Under this executive order, federal agencies are not only directed to prevent the introduction of invasive alien species but also to control populations of such species. In addition, agencies must provide for restoration of native species and habitat conditions in those ecosystems that have been invaded. Predictably, a new bureaucracy, the Invasive Species Council, is established to accomplish these questionable tasks.

Executive Order 13112 opens the door for the most extreme elements of the environmental movement to extend their intrusive claws into the agricultural industry and beyond, to the potential detriment of our entire country. This order constitutes a clear misuse of presidential power and must be completely overhauled or revoked altogether. This stealth attack on property rights needs to be exposed and combated in order to restrain an overzealous government.

Confiscation with a Single Signature

In 1996 Congress attempted to enact the Heritage Areas Act, but there were not enough votes to pass it. Under this proposed bill, Congress would have had the authority to designate areas of land as “heritage zones.” Not to be dissuaded by the bill’s failed passage, the Clinton administration craftily repackaged the act and issued it as Executive Order 13061 on September 11, 1997. It “officially” established the American Heritage Rivers Initiative (AHRI)9 and essentially provided the means by which the federal government could take control over large parcels of land adjacent to U.S. rivers.

Prior to this time, the waters within the border of a state had been the exclusive province of state sovereignty. Initially, the program involved ten rivers, but the long-range plan is to add rivers on a continual basis. Eventually, over one hundred rivers will be added.

In 1971, the United Nations created the Man and Biosphere Program.10 This program was fashioned to ease the implementation of the goals of the Biodiversity Treaty.

In January 1996, President Clinton issued Executive Order 12986,11 which was designed to protect the International Union for Conservation of Nature and Natural Resources from future lawsuits.

This is a privilege that is generally reserved for foreign diplomats. Since the group played a role in the creation and promotion of the Man and Biosphere Program, it received preferential treatment in return.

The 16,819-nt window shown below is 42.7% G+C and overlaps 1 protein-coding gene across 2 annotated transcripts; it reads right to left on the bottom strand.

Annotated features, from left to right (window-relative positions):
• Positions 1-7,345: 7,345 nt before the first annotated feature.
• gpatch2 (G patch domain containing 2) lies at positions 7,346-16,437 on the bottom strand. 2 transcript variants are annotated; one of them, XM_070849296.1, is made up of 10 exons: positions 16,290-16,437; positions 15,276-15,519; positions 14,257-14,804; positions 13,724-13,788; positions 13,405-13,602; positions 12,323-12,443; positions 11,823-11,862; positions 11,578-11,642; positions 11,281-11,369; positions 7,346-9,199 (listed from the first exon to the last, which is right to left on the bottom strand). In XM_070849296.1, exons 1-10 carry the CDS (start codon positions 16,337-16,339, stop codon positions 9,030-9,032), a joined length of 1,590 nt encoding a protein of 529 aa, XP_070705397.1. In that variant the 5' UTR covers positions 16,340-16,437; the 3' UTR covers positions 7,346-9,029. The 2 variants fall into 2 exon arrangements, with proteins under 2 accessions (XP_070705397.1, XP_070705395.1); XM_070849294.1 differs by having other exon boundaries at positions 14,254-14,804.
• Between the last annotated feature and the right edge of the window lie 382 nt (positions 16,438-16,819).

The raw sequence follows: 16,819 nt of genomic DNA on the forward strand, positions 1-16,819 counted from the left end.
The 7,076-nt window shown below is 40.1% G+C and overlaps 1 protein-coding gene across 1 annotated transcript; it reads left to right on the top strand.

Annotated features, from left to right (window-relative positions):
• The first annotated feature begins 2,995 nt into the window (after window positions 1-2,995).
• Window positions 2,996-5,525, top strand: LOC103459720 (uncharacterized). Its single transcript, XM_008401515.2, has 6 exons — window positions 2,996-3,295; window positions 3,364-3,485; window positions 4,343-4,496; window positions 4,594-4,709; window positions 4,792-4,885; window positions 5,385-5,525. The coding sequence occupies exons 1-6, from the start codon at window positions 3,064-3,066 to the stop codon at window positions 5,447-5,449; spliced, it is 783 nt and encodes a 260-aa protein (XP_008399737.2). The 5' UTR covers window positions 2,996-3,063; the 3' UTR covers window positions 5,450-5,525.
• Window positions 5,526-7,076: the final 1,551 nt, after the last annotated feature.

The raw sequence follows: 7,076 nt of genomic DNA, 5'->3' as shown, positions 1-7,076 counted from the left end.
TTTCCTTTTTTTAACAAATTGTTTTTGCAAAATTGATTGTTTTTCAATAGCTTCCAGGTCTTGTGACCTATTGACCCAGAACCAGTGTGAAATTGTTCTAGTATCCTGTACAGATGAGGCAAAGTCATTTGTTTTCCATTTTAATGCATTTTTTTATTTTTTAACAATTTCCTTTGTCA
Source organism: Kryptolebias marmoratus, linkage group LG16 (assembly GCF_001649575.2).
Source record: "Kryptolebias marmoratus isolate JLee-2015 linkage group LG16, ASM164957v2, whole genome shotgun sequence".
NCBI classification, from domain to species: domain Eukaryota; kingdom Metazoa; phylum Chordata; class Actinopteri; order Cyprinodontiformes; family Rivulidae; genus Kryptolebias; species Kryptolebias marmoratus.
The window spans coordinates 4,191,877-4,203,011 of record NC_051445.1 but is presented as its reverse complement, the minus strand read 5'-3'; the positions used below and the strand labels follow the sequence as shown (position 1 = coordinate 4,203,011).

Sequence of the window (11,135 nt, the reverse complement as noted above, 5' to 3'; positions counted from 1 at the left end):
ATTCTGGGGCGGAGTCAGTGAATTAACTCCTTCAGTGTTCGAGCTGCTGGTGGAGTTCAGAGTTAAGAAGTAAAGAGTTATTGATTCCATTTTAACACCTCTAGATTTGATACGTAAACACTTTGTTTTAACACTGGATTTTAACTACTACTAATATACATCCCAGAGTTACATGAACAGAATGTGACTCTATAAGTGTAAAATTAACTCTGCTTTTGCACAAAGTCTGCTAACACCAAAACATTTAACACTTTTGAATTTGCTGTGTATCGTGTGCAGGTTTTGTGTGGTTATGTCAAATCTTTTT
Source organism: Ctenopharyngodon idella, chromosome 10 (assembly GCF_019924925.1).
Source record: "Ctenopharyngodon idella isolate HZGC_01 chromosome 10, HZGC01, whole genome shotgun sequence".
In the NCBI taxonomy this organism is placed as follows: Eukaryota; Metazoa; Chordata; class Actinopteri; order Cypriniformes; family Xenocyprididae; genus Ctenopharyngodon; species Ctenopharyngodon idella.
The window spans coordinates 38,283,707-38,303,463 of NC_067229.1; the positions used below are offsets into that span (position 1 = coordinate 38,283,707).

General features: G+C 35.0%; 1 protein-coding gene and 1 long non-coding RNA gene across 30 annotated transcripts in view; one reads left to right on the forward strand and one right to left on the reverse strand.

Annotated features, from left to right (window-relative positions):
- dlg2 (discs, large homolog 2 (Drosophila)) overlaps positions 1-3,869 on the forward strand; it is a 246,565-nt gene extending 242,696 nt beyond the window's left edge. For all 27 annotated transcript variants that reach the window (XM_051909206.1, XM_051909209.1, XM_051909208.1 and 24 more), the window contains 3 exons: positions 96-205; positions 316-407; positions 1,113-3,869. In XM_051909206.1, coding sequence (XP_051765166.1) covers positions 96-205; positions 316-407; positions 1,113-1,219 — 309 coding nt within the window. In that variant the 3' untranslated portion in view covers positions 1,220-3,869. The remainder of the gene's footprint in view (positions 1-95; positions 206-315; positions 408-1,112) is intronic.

Stomping on State Sovereignty

On May 14, 1998, President Clinton’s White House released a new executive order dealing with the scope and classification of power that resides in the states as opposed to the federal government. While in Birmingham, England, President Clinton signed Executive Order 13083. This order struck at the very constitutional foundations of the relationship of the federal government, state governments, and the people. It effectively voided the language of the Tenth Amendment of the Bill of Rights,12 which reads: “The powers not delegated to the United States by the Constitution, nor prohibited by it to the states, are reserved to the states respectively, or to the people.”13

This new executive order set forth nine overly broad guidelines to justify federal action that could directly interfere with state sovereignty. These criteria basically say that the federal government can interfere in the sovereignty of the states of the United States however and whenever it so wishes.

This executive order undermines everything for which the Constitution and the Bill of Rights stand. It literally removes any trace of state sovereignty that would present an obstacle to the international agenda. There is no legitimate justification under constitutional law, either historically or through precedence, for this kind of power grab.14

Diligence Pays Dividends

Only two months after Executive Order 13083 was signed, the chief of White House intergovernmental relations reluctantly met with representatives of state and local governments in a “stormy meeting.”15 On August 5, 1998, President Clinton, under pressure from governors, mayors, and members of Congress, suspended Executive Order 13083 by issuing Executive Order 13095.

As an added bonus, the House voted to nullify the same executive order on the very same day.16 The primary reason this occurred was that individual citizens, with the assistance of the alternative media, communicated their outrage at the local, state, and federal level.

Recipe for Tyranny

The other primary use of executive orders involves the exercise of so-called emergency powers. This is perhaps the most dangerous possibility for the misuse of executive orders. The most obvious national emergency situation involves war, but other domestic and international crises, real (or perhaps even fabricated), have come into play to justify the use of executive orders. Next month we’ll take a closer look at these specific executive orders, and also provide a plan of action we as individuals can take to address these problems and evoke the necessary changes. Stay tuned…

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James Hirsen is a Professor of Law at Trinity Law School and an attorney in Orange County, California. His new book Government by Decree deals with the subject of executive orders.